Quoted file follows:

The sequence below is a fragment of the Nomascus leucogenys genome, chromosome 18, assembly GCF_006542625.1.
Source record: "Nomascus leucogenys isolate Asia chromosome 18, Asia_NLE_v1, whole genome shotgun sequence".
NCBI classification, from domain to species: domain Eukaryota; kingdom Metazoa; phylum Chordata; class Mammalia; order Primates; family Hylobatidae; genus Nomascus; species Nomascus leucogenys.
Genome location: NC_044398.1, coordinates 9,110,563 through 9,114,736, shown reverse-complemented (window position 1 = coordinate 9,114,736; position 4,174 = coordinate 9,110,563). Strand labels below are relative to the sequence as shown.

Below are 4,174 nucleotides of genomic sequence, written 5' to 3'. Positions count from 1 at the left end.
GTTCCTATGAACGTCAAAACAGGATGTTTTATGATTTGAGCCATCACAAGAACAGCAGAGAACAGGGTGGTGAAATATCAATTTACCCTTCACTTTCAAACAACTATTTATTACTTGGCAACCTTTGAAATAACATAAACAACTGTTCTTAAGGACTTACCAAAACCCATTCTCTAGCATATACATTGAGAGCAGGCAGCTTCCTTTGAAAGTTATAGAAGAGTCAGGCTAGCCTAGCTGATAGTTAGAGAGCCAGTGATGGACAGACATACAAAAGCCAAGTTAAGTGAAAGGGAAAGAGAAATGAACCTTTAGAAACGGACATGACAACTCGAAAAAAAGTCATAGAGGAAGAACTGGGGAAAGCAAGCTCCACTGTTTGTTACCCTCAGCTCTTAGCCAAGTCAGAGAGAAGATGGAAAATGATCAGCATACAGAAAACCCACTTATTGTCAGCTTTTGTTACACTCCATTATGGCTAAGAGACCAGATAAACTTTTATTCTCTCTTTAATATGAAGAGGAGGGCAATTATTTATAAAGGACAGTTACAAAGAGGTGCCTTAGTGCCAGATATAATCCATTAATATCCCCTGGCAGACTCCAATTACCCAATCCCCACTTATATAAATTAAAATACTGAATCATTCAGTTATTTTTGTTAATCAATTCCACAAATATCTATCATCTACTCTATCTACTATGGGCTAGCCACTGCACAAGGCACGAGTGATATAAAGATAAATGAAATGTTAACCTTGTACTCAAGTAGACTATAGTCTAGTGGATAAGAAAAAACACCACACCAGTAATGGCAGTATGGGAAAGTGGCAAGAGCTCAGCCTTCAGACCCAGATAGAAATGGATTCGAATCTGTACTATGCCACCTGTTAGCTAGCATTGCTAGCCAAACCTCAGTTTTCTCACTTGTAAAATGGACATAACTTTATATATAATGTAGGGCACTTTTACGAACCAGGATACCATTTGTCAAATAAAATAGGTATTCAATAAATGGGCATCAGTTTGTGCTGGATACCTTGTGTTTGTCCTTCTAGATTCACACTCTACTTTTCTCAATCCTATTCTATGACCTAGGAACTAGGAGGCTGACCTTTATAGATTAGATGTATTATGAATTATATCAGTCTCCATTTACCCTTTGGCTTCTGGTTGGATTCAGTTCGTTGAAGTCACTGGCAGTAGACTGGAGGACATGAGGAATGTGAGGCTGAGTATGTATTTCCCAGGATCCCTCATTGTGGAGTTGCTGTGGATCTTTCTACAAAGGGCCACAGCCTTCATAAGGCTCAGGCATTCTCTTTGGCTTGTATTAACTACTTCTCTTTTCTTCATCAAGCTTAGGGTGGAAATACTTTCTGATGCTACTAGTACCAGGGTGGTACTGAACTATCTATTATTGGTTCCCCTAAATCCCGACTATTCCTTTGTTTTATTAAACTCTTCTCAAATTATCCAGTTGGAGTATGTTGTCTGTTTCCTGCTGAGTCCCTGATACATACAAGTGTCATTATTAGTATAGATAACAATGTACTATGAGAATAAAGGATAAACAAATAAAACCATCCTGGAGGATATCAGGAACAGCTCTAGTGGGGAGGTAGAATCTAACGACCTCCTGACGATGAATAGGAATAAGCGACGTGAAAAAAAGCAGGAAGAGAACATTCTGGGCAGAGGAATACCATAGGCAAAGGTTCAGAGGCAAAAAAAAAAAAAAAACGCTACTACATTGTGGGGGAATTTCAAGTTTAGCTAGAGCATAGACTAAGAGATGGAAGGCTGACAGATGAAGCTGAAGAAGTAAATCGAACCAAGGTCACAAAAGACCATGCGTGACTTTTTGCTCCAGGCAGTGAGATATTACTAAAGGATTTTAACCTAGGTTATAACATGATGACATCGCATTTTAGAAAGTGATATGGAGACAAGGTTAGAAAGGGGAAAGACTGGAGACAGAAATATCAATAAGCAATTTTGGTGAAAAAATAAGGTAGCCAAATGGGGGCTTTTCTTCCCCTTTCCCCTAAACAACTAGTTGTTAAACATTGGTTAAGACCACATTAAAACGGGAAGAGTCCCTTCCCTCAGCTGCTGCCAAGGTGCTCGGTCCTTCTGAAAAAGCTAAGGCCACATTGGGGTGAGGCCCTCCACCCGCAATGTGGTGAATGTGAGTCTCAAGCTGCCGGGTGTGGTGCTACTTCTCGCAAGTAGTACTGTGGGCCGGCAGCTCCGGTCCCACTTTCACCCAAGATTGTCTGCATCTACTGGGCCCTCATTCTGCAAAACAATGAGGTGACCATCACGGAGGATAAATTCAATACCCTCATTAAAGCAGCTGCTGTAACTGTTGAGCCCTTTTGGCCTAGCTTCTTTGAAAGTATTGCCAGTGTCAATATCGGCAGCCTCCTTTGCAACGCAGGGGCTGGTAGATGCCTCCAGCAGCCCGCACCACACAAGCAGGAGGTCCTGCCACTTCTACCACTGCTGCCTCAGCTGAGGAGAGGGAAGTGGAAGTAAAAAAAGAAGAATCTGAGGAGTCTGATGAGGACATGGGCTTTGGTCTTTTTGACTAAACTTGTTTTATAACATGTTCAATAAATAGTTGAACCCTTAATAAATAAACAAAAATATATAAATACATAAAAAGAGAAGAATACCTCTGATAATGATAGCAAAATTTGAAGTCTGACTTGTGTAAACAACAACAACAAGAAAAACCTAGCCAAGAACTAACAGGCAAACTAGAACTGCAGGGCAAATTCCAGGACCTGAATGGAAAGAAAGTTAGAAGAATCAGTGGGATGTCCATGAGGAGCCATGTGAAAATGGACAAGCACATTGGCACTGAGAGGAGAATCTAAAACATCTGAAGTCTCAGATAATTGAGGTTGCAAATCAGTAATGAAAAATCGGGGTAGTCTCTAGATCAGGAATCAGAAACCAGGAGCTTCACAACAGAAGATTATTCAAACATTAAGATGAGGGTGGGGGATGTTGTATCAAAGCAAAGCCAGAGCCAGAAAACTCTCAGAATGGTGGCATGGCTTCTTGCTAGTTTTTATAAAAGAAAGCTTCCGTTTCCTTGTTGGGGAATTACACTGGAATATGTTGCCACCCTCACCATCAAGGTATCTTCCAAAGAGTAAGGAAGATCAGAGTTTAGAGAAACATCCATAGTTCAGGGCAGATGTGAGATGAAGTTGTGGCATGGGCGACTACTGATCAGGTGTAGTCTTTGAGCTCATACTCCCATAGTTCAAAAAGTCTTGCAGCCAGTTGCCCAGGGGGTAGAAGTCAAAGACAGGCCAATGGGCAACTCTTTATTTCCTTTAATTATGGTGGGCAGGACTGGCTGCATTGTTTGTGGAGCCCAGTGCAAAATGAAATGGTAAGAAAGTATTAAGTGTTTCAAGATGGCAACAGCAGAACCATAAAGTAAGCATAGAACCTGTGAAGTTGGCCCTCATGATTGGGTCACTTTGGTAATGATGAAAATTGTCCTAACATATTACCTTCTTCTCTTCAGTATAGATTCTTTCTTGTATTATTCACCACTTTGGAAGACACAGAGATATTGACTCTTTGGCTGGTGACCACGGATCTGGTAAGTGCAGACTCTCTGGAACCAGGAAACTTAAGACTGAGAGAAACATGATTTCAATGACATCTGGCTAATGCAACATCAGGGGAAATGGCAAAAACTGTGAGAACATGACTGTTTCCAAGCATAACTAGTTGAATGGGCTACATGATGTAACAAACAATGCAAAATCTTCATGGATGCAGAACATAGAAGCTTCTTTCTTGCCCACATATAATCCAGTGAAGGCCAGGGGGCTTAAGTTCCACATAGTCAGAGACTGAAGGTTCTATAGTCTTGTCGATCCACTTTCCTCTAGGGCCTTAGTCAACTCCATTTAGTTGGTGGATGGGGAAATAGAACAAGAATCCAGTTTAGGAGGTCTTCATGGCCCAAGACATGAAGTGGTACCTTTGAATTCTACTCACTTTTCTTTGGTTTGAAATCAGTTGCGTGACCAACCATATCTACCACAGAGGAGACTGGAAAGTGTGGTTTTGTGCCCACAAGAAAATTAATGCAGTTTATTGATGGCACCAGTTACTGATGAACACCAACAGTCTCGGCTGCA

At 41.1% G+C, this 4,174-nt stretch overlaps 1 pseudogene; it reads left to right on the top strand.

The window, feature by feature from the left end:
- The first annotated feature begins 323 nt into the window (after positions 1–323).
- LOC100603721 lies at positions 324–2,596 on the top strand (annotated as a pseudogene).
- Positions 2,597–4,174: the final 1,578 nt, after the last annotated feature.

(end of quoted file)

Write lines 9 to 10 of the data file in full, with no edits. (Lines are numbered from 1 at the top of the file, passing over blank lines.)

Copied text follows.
- The first annotated feature begins 323 nt into the window (after positions 1–323).
- LOC100603721 lies at positions 324–2,596 on the top strand (annotated as a pseudogene).